Clueless in America. Chapter 54

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54. Betsie’s Homecoming.

It is always hard saying good-bye to good friends. The friends that we were leaving this crisp cool Wisconsin morn’ I met over a table-tennis table on a Philippino island. It was this very table-tennis table and its American competitors that taught me that Americans are good people and that I had a lot to learn from them, and especially their encouraging attitude towards sporting opponents. So it was somewhat with a melancholic heavy heart that we headed south. Betsie, on the other hand, seemed to be bouncing down the road full of excitement at the prospect of heading home. When we crossed the invisible border back in Illinois she instantly started singing.

We more-or-less had to drive due south in a straight line then hang a left or east into Auroa. There were no turns on that straight road, the map said so, however we managed to find one and take it. The official line is, ‘We made a wrong turn on a straight road’. Poor Betsie, she seemed more than a little bit keen to get rid of us. We asked for directions and were once again pointed south. We still managed to arrive in Auroa early so stopped at a supermarket. In this supermarket I purchased two of the most useful things I have ever bought. They travelled home insulated and protected amongst my soft clothes in my bag, and are now treated with the utmost respect in our home. These two things really were America’s gift for me. I simply do not know how I have managed to survive for so, so long without my turkey baster (155) and my chook thermometer(156).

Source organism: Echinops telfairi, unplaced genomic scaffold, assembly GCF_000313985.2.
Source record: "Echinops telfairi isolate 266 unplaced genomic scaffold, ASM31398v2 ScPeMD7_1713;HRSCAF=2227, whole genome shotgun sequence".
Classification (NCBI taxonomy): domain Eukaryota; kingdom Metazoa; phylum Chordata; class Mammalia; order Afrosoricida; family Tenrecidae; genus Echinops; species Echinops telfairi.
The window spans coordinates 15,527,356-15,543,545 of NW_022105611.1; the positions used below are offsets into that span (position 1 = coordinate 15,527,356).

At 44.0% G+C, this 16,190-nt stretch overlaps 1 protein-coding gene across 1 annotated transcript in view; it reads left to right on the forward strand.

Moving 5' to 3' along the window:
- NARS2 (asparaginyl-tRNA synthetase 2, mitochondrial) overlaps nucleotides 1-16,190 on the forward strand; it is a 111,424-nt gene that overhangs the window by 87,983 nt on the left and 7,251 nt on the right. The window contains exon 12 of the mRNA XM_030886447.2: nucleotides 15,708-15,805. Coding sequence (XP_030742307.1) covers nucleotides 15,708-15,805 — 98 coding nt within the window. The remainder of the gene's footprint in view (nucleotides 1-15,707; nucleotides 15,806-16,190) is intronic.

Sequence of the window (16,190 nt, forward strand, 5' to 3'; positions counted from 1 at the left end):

We met up with our friends in Auroa and promptly went out to their favourite local restaurant. It was Greek or Italian or something like that. Upon receiving the menu I aggressively hunted down the burgers, knowing that I could only be disappointed now that the La Crescent standard is part of my vocabulary. The burger was still pretty darn good, and so was the company. We left with the hope of returning in the morning for church. We visited one more friend in a cafe close by before venturing home or should I say, before venturing to Betsie’s home.

Betsie was excited, but I promise you I was not. Chicago’s roads are bumpy, overcrowded and generally terrifying for this lil-ole Kiwi. By the time we left, it was dark, the map needed to be read via flash-light, both navigator and driver were tired and I was sick of driving roads that I had never been on before.

With great relief we arrived back at the start in Elmhurst. We did not have Franklin Graham or a Care Net dinner waiting for us, just gladly the comfort of our friends and their home. Betsie on the other hand seemed to wait until we had dragged out of her our last Wisconsin souvenir before, if I am not mistaken, locking her own doors and letting out a very large sigh of relief. She not so quietly settled into her own driveway. This night she did not need a US military sticker to keep the parking police at bay.

We rose kind of early in the morning, grabbed our coffee and walked out to Betsie. Betsie did not look impressed, but on the account that we were not carrying lots of bags, she humoured us and let us drive her back to Auroa and church, we only got lost once on the way. Church was in a building that perhaps was once a beautiful old stately home. We spoke a little in the service, received some prayer, caught up with old friends and acquaintances, then high-tailed it back to Elmhurst, spring-cleaned Betsie, filled her tank and did one last gift shopping trip. I am ashamed to say that it was at a Wal-Mart.